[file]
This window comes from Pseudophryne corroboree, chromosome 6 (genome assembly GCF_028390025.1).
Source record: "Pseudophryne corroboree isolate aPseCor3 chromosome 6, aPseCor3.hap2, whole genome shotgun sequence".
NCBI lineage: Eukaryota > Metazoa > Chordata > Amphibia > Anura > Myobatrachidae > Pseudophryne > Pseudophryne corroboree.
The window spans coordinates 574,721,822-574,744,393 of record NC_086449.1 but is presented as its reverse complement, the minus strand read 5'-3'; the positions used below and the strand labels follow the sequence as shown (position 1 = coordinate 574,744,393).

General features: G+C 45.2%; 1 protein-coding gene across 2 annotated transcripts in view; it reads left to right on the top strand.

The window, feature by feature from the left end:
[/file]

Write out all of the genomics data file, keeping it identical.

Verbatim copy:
This window comes from Pseudophryne corroboree, chromosome 6 (genome assembly GCF_028390025.1).
Source record: "Pseudophryne corroboree isolate aPseCor3 chromosome 6, aPseCor3.hap2, whole genome shotgun sequence".
NCBI lineage: Eukaryota > Metazoa > Chordata > Amphibia > Anura > Myobatrachidae > Pseudophryne > Pseudophryne corroboree.
The window spans coordinates 574,721,822-574,744,393 of record NC_086449.1 but is presented as its reverse complement, the minus strand read 5'-3'; the positions used below and the strand labels follow the sequence as shown (position 1 = coordinate 574,744,393).

General features: G+C 45.2%; 1 protein-coding gene across 2 annotated transcripts in view; it reads left to right on the top strand.

The window, feature by feature from the left end: